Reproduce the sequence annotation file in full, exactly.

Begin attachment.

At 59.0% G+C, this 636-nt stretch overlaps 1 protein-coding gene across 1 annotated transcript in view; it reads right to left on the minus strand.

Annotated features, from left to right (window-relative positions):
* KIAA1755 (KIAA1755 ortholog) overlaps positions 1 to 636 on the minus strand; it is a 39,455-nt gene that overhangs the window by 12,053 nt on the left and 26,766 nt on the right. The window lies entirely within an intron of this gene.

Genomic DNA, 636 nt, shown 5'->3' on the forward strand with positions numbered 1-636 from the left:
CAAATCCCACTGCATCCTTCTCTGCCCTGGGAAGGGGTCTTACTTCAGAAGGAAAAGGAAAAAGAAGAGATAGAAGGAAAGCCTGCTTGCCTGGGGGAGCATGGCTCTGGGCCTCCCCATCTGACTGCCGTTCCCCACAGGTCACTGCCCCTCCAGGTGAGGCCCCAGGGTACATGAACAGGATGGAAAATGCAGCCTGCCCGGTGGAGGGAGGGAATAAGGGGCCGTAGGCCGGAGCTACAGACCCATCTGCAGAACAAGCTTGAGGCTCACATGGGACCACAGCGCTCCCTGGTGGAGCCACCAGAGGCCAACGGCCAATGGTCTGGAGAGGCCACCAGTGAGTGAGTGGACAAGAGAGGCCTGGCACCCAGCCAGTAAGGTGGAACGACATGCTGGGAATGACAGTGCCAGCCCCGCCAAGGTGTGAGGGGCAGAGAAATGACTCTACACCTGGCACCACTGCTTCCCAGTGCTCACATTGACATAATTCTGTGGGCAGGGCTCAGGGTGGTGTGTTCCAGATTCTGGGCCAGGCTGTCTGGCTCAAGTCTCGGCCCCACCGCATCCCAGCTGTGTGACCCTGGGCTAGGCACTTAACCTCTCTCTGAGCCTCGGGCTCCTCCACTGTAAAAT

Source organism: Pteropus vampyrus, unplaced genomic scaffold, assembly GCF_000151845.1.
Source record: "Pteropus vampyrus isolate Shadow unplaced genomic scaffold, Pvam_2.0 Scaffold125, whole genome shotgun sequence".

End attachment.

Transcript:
At 59.0% G+C, this 636-nt stretch overlaps 1 protein-coding gene across 1 annotated transcript in view; it reads right to left on the minus strand.

Annotated features, from left to right (window-relative positions):
* KIAA1755 (KIAA1755 ortholog) overlaps positions 1 to 636 on the minus strand; it is a 39,455-nt gene that overhangs the window by 12,053 nt on the left and 26,766 nt on the right. The window lies entirely within an intron of this gene.

Genomic DNA, 636 nt, shown 5'->3' on the forward strand with positions numbered 1-636 from the left:
CAAATCCCACTGCATCCTTCTCTGCCCTGGGAAGGGGTCTTACTTCAGAAGGAAAAGGAAAAAGAAGAGATAGAAGGAAAGCCTGCTTGCCTGGGGGAGCATGGCTCTGGGCCTCCCCATCTGACTGCCGTTCCCCACAGGTCACTGCCCCTCCAGGTGAGGCCCCAGGGTACATGAACAGGATGGAAAATGCAGCCTGCCCGGTGGAGGGAGGGAATAAGGGGCCGTAGGCCGGAGCTACAGACCCATCTGCAGAACAAGCTTGAGGCTCACATGGGACCACAGCGCTCCCTGGTGGAGCCACCAGAGGCCAACGGCCAATGGTCTGGAGAGGCCACCAGTGAGTGAGTGGACAAGAGAGGCCTGGCACCCAGCCAGTAAGGTGGAACGACATGCTGGGAATGACAGTGCCAGCCCCGCCAAGGTGTGAGGGGCAGAGAAATGACTCTACACCTGGCACCACTGCTTCCCAGTGCTCACATTGACATAATTCTGTGGGCAGGGCTCAGGGTGGTGTGTTCCAGATTCTGGGCCAGGCTGTCTGGCTCAAGTCTCGGCCCCACCGCATCCCAGCTGTGTGACCCTGGGCTAGGCACTTAACCTCTCTCTGAGCCTCGGGCTCCTCCACTGTAAAAT

Source organism: Pteropus vampyrus, unplaced genomic scaffold, assembly GCF_000151845.1.
Source record: "Pteropus vampyrus isolate Shadow unplaced genomic scaffold, Pvam_2.0 Scaffold125, whole genome shotgun sequence".